Startup Companies Making Money From Free

I have been thinking about the comment left on my post about Blog Talk Radio and their attempt at monetizing their application.  Then I read today over at HipMojo the article about why companies that are basing themselves on ad revenue will fail.  It helped me formulate my own opinion about how companies in the tech world are struggling with making money.  It is a dance that seems hard to learn.

The game plan seems to be along these syllogistic lines.

  • Come up with an application that fills a need.
  • Develop the application.
  • Launch it and see if it scales, get user feedback and adjust its use accordingly.
  • Begin to build your user base until you reach some determined tipping point number. (This is probably the most difficult step in the overall business plan.)

These are the initial outlines I have seen.  During this period you may have an angel investment or a small first round to get to the tipping point number.  The next step is where it gets tricky.  Now that we are at our initial goal, how do we make it profitable?

Companies have built the trust and admiration of their users by providing a great application that is free and useful.  The users are making it an integral part of their lives.  The company has developed and gathered this large community.  They must leverage that into real money.  As I see it, they have but two choices, advertise or begin charging for the service they once before gave away for free.  A blend of these two would be a third choice.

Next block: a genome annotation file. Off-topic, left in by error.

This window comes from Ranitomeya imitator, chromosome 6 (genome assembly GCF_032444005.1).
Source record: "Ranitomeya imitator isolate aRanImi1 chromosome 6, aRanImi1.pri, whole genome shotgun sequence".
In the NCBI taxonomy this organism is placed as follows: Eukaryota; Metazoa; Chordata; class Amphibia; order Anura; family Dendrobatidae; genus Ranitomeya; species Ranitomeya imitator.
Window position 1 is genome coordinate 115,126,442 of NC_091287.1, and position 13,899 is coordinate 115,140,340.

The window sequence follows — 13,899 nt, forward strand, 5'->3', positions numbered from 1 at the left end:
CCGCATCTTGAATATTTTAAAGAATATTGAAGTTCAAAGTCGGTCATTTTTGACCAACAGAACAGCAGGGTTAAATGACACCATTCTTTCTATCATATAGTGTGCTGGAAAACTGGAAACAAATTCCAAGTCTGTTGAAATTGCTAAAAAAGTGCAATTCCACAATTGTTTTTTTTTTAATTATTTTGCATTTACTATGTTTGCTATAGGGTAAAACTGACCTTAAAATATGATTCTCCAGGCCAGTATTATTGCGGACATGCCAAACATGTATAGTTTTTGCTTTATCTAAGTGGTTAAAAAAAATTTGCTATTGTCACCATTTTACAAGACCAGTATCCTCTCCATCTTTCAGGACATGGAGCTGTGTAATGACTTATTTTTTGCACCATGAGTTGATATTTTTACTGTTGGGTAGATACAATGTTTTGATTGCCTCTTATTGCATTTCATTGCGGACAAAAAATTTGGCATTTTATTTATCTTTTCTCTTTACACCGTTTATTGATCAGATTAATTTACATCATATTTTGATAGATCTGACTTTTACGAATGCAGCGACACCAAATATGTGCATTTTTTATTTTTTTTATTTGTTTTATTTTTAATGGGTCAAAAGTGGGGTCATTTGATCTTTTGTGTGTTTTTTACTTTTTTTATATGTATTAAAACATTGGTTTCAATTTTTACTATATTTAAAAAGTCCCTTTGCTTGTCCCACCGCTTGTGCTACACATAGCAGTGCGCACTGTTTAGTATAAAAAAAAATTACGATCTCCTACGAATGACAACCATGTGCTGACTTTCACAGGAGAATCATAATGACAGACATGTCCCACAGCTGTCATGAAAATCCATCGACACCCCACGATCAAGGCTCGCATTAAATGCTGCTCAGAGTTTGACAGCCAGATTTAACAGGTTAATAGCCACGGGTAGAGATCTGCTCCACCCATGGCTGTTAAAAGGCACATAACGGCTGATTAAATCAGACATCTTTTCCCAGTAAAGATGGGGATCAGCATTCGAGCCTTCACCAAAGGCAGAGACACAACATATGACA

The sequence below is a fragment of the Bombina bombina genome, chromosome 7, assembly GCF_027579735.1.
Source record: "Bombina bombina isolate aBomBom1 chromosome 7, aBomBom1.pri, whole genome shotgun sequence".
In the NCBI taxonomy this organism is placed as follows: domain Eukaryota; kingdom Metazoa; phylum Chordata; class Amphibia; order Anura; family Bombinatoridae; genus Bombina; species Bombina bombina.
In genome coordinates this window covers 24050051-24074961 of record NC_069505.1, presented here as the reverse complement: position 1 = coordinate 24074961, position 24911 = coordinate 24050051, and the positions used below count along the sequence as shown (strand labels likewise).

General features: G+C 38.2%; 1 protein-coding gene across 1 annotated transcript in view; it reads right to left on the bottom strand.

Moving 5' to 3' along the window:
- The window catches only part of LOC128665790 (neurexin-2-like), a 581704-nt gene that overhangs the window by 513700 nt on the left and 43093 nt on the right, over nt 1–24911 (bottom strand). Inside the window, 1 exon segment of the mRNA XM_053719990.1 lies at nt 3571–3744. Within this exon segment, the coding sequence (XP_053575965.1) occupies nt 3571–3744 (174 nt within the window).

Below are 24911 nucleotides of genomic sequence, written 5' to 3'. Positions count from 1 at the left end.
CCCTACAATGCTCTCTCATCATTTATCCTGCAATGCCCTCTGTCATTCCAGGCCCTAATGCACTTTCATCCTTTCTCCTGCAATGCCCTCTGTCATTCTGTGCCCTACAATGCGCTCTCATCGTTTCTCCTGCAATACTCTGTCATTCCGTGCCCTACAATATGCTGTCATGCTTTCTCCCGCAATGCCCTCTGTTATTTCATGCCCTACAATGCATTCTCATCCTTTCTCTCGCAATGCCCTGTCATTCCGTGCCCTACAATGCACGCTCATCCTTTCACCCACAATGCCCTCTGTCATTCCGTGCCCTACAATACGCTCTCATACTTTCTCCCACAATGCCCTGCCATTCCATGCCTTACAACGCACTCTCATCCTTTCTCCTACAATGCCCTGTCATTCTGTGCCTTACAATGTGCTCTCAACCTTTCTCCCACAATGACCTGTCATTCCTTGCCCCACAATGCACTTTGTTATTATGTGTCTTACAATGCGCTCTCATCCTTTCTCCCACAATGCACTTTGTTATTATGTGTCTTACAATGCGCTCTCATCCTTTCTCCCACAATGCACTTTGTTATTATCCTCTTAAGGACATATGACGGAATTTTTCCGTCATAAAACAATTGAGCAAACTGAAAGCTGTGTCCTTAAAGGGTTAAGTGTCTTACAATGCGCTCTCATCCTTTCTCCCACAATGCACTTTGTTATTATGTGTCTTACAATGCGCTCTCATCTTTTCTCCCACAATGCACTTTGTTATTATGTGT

Advertisers want eyeballs and reach.  The users are what they seek, and the more the better.  It’s all about the page views and the numbers generated from people.  Fewer users, the less they pay for your real estate.  Increasing page views and users increases revenue.  This is a hard fact as CEO’s try to guide the company to profitability.  If an application has 100,000 users it is worth more to an advertiser than 10,000 users.  Companies sell to advertisers and tell them, “We have 100,000 users at X amount of page views.”  The media buyers line up for those numbers.  Problem is, companies such as Blog Talk Radio have to sell based on those numbers, but then they must get the customer or users to get behind the plan. If they ask the users permission perhaps they only have 50,000 of the 100,000 users that will allow ads.  Now their property is worth 50% less to advertisers, and they don’t make money at that level.

Their second choice.  They begin charging the users for using the service.  Or as I indicated above the third choice, charging those that elect not to have advertising on the application a premium. The third choice allowing both opt in and opt out income.  This is risky as you may chase off users that were really sold on the application that was free, but not so warm to paying a fee for the service, or having advertisements show up on a usually clean page. 

It’s a chess match played by advertisers and CEO’s and ultimately users.  How can they all be happy?  I’m not sure that is entirely possible but their must be a compromise somewhere.  Companies are struggling to be profitable, advertisers are cutting their spend to increase their return on their own investment, and meanwhile, the user holds the power of being part of the community and whether the user wants to sell their eyeballs.

I have been touting 2008 as “The Year of The User.”  Companies have been building their user base.  The power the users hold with their attention and their eyeballs and presence make the other parties to the dance want to court them.  I’m not sure the answer, but I think ultimately it will raise the cost of advertising, and may force a new metric not based upon the number of eyeballs and page views.  Who flinches first has not been determined.

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Comments

  1. bahce says:

    Your post is very valuable, thanks

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